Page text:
8. Very apt description of what is obtainable in a typical Nigerian family. I can relate to exactly what you wrote. I am the “rebel” in the family because I choose the unconventional every single time. Nothing matters the most except your happiness. I have never regretted my decisions. My parents now see me as the “best” child because my unconventional ways have brought me immense success, even more than my siblings that were “obedient”.

  9. Good one Guchy, Some parents are still adamant on making their children doctors and lawyers, these discussions need to be had as many times as possible for this to stop. A lot of unhappy and damaged adults in their 30s are roaming the earth because they are not working the jobs they love.

    1. Lovely piece . However I am an advocate that some economic viable academic career choices can be shoved down children’s throat if they have the mental capacity and Grit, while grooming their creative ability and talent on the side..Our parents are supposed to be our guide if we are lucky to have those who can guide because because between 13 and 16years I didn’t know what I wanted..i am sure a lot of children in this same age bracket also suffer identity crisis and confusion as regards career choices.Subsequently as the child matures a niche can be carved for one’s self

  10. I understand, perhaps more than most, the challenges faced by families during periods of transition or conflict regarding this issue…The child’s choice or other paths to success are ignored. Then, the constant pressure to live up to the parents’ expectations takes a toll on the child’s mental health. Burdened with the pressure to excel in a field in which one may have no interest hampers the true potential of the child…..parents should be aware that the child’s happiness matters too …thanks to the 21st century and thanks for this article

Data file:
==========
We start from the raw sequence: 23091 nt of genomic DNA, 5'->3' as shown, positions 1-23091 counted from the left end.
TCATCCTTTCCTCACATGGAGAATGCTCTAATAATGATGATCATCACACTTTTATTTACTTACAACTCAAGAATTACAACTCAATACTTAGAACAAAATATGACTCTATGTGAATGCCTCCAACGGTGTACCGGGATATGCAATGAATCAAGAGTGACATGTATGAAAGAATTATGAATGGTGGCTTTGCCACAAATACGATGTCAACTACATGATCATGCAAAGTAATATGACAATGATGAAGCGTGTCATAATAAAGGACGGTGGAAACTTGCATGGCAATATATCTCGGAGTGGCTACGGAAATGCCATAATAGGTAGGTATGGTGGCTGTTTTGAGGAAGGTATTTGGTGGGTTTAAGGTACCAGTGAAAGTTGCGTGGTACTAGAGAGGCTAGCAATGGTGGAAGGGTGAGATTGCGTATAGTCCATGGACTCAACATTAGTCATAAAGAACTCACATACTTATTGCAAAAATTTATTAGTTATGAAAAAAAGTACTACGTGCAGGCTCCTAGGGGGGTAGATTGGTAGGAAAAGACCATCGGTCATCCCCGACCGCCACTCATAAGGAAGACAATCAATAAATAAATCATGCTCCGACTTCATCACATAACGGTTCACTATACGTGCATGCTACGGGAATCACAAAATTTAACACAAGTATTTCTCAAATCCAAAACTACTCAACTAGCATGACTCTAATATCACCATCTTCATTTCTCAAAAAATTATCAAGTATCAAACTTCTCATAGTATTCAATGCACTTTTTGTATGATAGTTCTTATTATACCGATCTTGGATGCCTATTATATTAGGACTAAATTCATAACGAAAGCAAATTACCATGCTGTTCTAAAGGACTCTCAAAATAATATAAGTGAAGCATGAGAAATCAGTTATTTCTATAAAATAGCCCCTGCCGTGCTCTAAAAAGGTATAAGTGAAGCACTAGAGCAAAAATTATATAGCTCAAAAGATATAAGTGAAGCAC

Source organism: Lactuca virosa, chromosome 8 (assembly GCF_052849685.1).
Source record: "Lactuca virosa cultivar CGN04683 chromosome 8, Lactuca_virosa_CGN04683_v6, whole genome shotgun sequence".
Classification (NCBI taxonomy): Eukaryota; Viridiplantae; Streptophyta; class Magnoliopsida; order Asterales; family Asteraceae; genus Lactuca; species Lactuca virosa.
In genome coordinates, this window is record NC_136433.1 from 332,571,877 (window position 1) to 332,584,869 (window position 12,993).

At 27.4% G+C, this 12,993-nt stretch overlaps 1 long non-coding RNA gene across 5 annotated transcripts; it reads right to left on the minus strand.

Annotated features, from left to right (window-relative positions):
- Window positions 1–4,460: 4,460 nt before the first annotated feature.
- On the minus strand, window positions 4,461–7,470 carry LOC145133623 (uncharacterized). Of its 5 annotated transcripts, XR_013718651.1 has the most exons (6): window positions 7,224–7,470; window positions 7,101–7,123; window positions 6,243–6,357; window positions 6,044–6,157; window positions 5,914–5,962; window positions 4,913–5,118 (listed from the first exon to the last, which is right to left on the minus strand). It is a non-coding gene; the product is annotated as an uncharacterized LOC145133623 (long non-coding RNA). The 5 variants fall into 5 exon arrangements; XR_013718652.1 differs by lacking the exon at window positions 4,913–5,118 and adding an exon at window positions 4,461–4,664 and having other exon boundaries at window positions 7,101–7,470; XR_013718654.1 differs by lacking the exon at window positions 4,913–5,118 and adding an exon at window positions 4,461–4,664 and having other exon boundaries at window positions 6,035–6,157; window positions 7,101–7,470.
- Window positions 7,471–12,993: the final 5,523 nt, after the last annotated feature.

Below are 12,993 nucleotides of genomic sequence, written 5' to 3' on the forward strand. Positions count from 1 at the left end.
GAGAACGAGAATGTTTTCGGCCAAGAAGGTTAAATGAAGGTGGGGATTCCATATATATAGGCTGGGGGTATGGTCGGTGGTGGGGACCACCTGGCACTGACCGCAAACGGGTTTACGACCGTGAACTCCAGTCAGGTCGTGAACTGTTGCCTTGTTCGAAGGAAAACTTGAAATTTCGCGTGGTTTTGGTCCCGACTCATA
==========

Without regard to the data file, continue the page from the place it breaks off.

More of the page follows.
11. Oh my goodness. I love that you wrote this out of personal experience. Alot of us passed through this and of course it’s still happening in most African homes as we speak. Kudos honey.

  12. This article is very educative, inspirational and encouraging. Nothing can be compared to carving our own niche than living in another man’s castle. This is the best article so far.
    Thanks Ugochi

  13. Ugochi your writings have always inspired me and this one right here is very enlightening. Thank you for sharing and continue to be a blessing.

  14. BIG CONGRATS UGY! I agree with you that the consequences of forcing legacy down the throats of children have often resulted in children who became distant, disowned, dysfunctional, manipulative, unhinged, unhappy, cold and recalcitrant. And of course, the cycle usually continues.This must stop and parents should allow their children fulfil their destinies in grand style while they are being guided. Thank you.

  15. Very practical and relatable, straight to the point. Great character in complex situations requiring courage to solve! I can relate with the writer to this end. Well worth reading, I liked it.

  16. This is lovely. It’s funny that these things still happen in this 21st century. Nevertheless, it’s also good to know that parents are now awere of the importance of letting children go for what makes them happy. Thank you for sharing dear.

  17. Congratulations Guchy. This is so amazing and so thoughtful. May you succeed in your field by God’s grace. Nice write up. This is kemi

  18. We all have had our share of this, especially growing up in an African home. Am super proud of you and how well you have turned out. This is inspiring, I just wish most of our parents can read this article and learn.